I wrote about interest rates two weeks ago, saying:
“After hitting the oversold level three separate times, the Relative Strength Index (RSI) on 30-year bonds is now trending higher. At the same time, bond prices have continued to drift lower. That’s called positive divergence and it’s usually an early indication that prices are mounting a bullish turnaround.”
And here’s the chart I shared, with the vertical white line showing the day I wrote:
Now, in good faith, I can’t give full credit to technical analysis or myself for calling the turn so precisely. The Fed’s “no taper” announcement surely had an effect, with Wednesday’s advance marking the strongest day in the last two weeks. But my analysis gets some of the credit, too.
Yet I raise the topic again because that’s only the short-term view. Here’s the big picture: 30-year bond futures going back to 2002…
The big bond selloff that everyone’s talking about… it began in late May! I’ve highlighted that and each month thereafter in pink bars above.
So as you can see bond prices have been in bull mode for many years. And the decline that began in May now looks more like a shallow pullback than a troubling drop.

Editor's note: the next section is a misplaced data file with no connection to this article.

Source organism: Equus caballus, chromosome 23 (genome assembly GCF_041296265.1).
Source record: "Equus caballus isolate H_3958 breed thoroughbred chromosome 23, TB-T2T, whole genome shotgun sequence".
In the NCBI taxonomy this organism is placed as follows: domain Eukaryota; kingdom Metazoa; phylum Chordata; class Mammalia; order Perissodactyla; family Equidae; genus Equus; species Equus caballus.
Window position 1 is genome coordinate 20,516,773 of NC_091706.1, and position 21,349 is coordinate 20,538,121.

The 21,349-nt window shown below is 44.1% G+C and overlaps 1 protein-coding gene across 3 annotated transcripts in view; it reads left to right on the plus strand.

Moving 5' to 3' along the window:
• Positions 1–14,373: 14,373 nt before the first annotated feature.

August’s lows – nearly equal to September’s lows – hit right at the 50% Fibonacci level, based on the latest upswing that began early 2011. This is a typical pullback zone, allowing prices to “catch their breath” before the dominant (up) trend continues on.
While the positive (bullish) divergence I wrote about two weeks ago gave us an early indication of rising prices, we should see confirmation of the bullish turn by month’s end.
I’m looking for a close that exceeds August’s close (132)… but ideally 30-year bond futures will close out September above August’s high, at nearly 134. Once I see that, I’ll feel more confident that new highs are on the horizon.
A move up to the July 2012 high of 149 would be an 11%, or roughly $15,000, profit per futures contract.